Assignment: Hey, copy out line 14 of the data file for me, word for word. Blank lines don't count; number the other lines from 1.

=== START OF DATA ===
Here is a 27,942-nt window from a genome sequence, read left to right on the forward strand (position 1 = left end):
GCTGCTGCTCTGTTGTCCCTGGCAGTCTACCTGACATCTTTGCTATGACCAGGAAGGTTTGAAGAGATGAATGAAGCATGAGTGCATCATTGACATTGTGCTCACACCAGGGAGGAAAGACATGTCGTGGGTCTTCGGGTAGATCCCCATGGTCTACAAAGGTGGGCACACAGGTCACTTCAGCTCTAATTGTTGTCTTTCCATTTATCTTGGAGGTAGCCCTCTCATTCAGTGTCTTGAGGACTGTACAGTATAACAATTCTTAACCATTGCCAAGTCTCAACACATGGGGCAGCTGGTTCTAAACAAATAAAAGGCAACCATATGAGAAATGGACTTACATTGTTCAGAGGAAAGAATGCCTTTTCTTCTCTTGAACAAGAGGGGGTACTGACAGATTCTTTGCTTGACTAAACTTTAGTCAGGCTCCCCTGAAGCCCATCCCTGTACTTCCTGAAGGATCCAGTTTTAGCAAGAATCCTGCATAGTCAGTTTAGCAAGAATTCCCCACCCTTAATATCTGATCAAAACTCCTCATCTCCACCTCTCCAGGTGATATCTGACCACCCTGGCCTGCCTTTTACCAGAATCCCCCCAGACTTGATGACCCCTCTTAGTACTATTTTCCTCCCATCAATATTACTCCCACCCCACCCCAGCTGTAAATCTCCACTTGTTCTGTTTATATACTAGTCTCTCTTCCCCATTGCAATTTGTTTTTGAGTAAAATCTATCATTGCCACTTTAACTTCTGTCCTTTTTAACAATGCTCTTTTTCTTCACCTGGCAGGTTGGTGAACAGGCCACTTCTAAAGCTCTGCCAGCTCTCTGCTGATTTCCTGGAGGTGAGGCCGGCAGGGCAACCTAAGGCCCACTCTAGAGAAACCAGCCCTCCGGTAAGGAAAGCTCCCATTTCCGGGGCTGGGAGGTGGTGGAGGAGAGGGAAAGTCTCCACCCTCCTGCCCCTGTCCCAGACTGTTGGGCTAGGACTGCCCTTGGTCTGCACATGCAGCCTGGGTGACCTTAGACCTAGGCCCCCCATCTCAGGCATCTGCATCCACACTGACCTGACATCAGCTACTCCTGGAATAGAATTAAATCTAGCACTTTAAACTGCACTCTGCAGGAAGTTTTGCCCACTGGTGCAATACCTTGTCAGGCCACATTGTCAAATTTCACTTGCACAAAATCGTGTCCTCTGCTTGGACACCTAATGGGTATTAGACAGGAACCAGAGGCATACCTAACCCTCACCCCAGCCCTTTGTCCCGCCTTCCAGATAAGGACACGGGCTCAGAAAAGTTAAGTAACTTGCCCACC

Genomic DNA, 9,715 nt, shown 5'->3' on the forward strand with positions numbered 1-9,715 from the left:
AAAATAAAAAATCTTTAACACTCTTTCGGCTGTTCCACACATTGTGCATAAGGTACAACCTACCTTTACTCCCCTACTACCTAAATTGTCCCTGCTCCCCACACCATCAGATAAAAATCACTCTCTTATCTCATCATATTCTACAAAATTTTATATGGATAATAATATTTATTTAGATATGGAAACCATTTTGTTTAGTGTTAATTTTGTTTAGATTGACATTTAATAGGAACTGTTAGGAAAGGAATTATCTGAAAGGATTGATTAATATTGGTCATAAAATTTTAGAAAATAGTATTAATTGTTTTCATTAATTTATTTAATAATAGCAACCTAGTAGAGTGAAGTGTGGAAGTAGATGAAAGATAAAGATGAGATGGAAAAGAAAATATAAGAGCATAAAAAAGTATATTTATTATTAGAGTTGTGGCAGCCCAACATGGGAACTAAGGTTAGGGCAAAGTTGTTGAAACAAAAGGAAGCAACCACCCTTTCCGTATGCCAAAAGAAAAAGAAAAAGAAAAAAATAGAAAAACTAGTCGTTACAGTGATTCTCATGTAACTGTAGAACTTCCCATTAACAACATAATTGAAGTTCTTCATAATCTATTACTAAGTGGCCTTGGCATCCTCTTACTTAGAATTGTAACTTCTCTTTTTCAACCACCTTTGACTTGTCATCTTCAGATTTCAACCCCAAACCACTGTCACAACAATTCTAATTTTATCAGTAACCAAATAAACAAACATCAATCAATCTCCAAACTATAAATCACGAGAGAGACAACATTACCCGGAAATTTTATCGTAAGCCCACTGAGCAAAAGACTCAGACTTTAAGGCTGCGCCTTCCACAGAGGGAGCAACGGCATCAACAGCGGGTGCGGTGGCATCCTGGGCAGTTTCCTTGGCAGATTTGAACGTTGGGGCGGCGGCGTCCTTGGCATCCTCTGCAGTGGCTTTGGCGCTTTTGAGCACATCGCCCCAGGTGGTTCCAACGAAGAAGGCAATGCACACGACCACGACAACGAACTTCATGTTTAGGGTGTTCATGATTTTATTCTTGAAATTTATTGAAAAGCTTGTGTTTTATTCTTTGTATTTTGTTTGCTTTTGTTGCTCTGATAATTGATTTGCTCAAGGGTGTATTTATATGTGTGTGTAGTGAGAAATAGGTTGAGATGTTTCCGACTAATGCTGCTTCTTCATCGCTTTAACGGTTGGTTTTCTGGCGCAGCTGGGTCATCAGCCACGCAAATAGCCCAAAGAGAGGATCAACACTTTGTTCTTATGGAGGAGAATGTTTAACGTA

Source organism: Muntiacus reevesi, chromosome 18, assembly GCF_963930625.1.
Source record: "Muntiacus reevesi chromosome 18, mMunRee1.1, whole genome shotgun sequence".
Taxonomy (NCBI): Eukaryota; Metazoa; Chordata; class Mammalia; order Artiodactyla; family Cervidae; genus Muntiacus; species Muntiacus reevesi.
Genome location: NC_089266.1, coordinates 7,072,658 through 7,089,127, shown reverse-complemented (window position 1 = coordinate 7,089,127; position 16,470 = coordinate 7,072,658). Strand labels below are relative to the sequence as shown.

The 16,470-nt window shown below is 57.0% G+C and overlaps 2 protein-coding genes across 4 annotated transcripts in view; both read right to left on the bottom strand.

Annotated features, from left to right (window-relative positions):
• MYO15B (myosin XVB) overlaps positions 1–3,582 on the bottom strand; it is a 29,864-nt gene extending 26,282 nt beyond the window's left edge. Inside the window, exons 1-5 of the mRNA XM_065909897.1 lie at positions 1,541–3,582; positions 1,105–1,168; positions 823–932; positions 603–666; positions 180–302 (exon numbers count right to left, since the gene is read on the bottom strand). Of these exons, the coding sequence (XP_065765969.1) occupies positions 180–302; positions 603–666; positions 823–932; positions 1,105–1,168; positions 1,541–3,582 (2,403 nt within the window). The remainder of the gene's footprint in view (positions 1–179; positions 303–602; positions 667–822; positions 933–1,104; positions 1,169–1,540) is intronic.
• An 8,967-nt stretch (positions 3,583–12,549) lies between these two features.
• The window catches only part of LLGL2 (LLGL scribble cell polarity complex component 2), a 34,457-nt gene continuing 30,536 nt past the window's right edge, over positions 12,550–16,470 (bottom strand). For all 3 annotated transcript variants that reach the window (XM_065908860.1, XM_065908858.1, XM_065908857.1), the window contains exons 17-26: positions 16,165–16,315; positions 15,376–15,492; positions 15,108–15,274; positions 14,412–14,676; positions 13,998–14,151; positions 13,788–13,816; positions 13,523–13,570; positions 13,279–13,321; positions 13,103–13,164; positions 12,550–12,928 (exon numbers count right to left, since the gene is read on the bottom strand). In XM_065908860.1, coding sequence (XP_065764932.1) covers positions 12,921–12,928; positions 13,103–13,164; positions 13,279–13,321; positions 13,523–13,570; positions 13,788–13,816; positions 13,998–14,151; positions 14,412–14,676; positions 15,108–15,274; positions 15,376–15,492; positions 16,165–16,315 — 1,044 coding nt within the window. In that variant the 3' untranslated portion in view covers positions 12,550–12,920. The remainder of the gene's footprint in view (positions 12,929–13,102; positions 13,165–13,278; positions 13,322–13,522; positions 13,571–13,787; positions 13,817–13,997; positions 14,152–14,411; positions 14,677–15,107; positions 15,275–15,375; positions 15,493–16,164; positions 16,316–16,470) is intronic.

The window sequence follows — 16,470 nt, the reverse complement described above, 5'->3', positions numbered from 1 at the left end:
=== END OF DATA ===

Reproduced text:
The window sequence follows — 16,470 nt, the reverse complement described above, 5'->3', positions numbered from 1 at the left end: